And just like that, the due date for pregnancy number three has passed.
In my head this was a big milestone. That somehow once it was behind us it would feel like freedom. Release. A neat conclusion to this over-long, unhappy chapter. The end. Fin.
But, of course, there is no finish line to this stuff.
I did not wake up on Tuesday morning and breathe a big, final sigh of relief. I didn’t swing open the shutters with open arms, ready to feel the sunshine on my face and embrace whatever’s coming our way next. I didn’t think ‘well, that’s that then’. I felt… the same.
I have written about due dates before – here and here – due dates that come and go with no baby and how that feels. In my head, before those dreaded dates arrived, I had always assumed they would be the worst days. But that hasn’t proved to be the case. There is sadness there, of course, but more than anything they are just sort of quiet. This was the first one I’ve been at work for, rather than at home, and while the practicalities are vastly different (no naps, for one) I felt the same strange quiet inside – somewhere between peace and resignation. Becalmed.
I’ve been trying very hard lately not to focus on the alternative lives I could be living. Reminding myself that my actual life is not the inferior carbon-copy left behind, however much it may feel that way sometimes.
But it is a hard habit to kick. You can try not to dwell on what might have been, but you still know.
For example, I still clam up whenever anyone in the office asks a question about the royal baby/when it’s due/how far along is Kate now (I work for a tabloid newspaper…this happens a lot). I stare stonily at my screen and don’t join in – though I always know the answers, I also know my response would be too lightning-quick. And then you’re faced with the possibility that the person who asked the question will remember – to their embarrassment/horror/awkwardness – the reason for your uncannily fast response. Or they won’t. Neither is particularly appealing.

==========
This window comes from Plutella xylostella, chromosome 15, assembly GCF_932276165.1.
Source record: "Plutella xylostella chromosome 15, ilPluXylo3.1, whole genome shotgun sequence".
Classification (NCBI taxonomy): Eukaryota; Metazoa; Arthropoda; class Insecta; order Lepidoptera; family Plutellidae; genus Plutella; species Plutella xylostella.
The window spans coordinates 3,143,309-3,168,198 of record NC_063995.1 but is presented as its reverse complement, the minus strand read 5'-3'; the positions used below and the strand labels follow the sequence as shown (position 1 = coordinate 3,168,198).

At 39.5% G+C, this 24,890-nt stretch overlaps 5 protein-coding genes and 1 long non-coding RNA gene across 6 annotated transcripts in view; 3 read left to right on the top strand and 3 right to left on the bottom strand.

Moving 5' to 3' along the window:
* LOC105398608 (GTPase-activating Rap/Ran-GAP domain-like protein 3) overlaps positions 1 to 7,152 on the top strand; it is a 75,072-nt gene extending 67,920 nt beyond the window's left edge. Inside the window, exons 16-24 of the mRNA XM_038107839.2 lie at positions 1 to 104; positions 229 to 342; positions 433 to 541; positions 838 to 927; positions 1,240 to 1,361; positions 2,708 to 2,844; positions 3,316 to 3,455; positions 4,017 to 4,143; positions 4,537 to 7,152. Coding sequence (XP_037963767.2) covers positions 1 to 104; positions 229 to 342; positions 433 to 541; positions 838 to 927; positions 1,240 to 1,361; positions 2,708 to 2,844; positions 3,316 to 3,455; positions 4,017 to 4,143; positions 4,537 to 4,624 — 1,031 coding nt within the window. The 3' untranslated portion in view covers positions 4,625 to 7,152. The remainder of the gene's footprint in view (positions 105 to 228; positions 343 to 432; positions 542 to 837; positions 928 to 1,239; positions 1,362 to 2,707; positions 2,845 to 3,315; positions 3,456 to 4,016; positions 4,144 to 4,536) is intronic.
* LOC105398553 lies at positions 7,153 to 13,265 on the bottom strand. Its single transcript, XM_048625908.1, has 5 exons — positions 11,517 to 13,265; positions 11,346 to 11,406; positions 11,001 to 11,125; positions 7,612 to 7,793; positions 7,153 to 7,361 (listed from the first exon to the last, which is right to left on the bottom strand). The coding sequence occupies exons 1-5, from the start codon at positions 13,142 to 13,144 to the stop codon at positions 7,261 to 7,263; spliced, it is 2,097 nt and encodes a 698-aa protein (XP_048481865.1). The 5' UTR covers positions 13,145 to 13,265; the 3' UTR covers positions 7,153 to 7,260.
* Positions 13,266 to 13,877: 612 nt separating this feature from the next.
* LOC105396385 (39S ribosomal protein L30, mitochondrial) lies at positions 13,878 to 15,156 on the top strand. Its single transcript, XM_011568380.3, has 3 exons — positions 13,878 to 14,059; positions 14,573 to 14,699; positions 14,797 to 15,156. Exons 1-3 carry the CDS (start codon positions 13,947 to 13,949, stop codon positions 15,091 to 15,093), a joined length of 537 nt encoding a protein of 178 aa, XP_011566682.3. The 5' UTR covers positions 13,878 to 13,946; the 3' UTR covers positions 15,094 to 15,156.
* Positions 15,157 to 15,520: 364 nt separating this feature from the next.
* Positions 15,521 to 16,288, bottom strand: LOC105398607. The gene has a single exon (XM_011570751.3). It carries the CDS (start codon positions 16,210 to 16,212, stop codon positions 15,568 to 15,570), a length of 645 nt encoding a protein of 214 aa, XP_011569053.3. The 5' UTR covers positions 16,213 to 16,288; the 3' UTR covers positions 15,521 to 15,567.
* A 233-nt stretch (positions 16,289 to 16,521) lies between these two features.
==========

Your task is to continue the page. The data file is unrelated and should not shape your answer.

Reaching what would have been your due date doesn’t change any of that background baby arithmetic. You may not automatically compare yourself with every pregnant woman in quite the same way, you may be out of the realm of bumps and baby-on-board badges, but those bumps become babies, and after that toddlers, and then children the age yours would have been. I don’t know when that stops – perhaps it never does.
I crossed another finish line recently. A literal one. At the London Landmarks Half Marathon. And it felt like, I’ve no other words for this, more of a big deal than the due date.
I cried as I crossed over it. Tears of sheer physical relief; tears of wonder at the many, many people out on the course, or cheering in the crowd, turning their story into hard-earned miles and charity cash. Tears of joy that I had done what I’d set out to do; that my body had achieved something after a year in which I felt it had failed me repeatedly. And tears of sadness (self-pity, even) that I had somehow ended up here. Willing myself to run 13 miles through central London on a drab Sunday morning in March, rather than being snuggled up at home with my newborn. Or out for a stroll with my eight month old in the pram. Or propped up on sofa, just about ready to pop.
But there were also, I realise now, tears because the second I stepped over that final chip-timer, I felt a bit lost. For a long time, I have been aiming only as far as the half-marathon. That was the horizon. The vanishing point. Weekends could be constructed around training plans and unhelpful thoughts chased away by long runs. Down days were boosted by a surprise donation on my Justgiving page (thank you if that was you, just thank you). Something to aim for, something to track and count, something I had control over.
And, of course, we had agreed we wouldn’t try again until after the race. We’d given ourselves a break to compose ourselves, after the third miscarriage, to steel our nerves and heal our hearts a little. It felt like such a long time to wait when we discussed it back in September – six months, six long wasted months in which a baby wasn’t even a possibility.
Now the break was over and I didn’t feel any more ready. Not really. I still felt terrified and broken. And I cried for that. That I hadn’t been able to outrun it. None of it. And now I didn’t know what was coming. I had no plan and by now I know better than to make one. What’s next? A fourth pregnancy. A fourth loss? Who can tell.
So, no, there is no finish line. But, we’ve come this far, I suppose.